A PRWeek analysis of the latest Civil Service data released by the Cabinet Office reveals that the Ministry of Defence’s core comms team – at 540 – dwarfs that of any other government department.
More than 2,800 comms professionals work in major government departments – a significant rise from the 2,220 in 2020 – and MoD staff account for one in five of this total.
In contrast, departments such as HM Treasury and the Department for Digital, Culture, Media and Sport have just 40 people in their comms teams – less than one-tenth of the number employed by the MoD.
The new data is a snapshot of the situation as at 31 March this year. This was the same month in which PRWeek revealed that the Cabinet Office is paying a change management consultancy £2.5m to oversee major job cuts at the Government Communication Service (GCS) over the coming year.
The scale of the cuts emerged last year, when a leaked document outlined how comms teams could be set a target of having no more than 30 people, although this figure was later revised.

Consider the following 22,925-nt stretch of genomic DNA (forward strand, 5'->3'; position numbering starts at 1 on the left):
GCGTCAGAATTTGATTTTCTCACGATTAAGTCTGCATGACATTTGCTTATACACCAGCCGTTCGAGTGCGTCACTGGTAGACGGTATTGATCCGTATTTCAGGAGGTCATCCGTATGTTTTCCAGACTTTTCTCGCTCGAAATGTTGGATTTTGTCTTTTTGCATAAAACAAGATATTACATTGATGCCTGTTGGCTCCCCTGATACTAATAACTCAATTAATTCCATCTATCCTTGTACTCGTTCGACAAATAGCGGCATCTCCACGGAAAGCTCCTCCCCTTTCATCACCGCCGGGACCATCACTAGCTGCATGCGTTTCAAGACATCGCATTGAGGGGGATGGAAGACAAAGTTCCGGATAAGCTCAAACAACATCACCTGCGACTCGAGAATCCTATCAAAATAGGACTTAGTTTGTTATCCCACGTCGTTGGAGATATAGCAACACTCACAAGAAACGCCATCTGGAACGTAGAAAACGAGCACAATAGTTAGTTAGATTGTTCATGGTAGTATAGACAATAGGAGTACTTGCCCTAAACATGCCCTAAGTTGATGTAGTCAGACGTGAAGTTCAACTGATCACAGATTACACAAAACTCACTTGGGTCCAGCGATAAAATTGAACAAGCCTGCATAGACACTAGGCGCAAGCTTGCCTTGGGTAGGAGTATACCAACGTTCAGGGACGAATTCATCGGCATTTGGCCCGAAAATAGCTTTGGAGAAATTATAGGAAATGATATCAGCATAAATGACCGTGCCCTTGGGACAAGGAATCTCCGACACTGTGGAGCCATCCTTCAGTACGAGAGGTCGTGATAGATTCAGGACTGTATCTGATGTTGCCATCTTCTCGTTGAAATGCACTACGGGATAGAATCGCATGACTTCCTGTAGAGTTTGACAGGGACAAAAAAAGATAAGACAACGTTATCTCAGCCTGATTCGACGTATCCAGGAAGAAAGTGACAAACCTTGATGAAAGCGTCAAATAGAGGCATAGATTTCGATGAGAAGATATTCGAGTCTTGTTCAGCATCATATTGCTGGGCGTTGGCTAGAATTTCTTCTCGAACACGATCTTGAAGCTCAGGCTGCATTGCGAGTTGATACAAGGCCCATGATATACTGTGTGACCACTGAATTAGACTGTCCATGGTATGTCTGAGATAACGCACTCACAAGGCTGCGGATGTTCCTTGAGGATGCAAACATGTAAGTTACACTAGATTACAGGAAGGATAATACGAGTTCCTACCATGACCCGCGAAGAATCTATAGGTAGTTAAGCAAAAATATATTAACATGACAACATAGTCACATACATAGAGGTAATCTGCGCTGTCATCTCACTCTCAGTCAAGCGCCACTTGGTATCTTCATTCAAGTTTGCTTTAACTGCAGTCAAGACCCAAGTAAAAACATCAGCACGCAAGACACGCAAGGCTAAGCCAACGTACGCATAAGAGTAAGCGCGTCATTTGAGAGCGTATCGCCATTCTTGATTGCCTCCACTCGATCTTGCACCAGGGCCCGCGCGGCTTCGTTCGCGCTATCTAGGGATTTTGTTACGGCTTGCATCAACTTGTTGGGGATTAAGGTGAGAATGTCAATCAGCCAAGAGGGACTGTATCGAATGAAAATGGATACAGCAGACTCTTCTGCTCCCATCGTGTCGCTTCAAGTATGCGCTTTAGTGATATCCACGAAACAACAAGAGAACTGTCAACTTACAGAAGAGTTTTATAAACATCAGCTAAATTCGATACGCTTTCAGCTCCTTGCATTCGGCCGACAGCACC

On the up
Despite the controversial plans to scale back the size of the GCS, the numbers have soared in some comms teams.
The MoD comms team is more than twice the size of that of the Department for Environment, Food and Rural Affairs (Defra).
However, Defra, which now has 260 people with a comms title – up from 240 in 2020 – includes comms personnel for five 'arm's length bodies': the Environment Agency, Natural England, the Forestry Commission, the Animal & Plant Health Agency and the Rural Payments Agency.
Meanwhile, the Department for Education is now the third-largest comms team in government – at 260 people, up almost one-third on the 200 people it had in 2020.
The Department for Health and Social Care (DHSC) comms team increased in size by 73 per cent – from 110 in 2020 to 190 in 2021 – fuelled by the demands of dealing with comms related to COVID-19.
The comms team at the Foreign and Commonwealth Office has also grown, from 100 people in 2020 to 140 in 2021.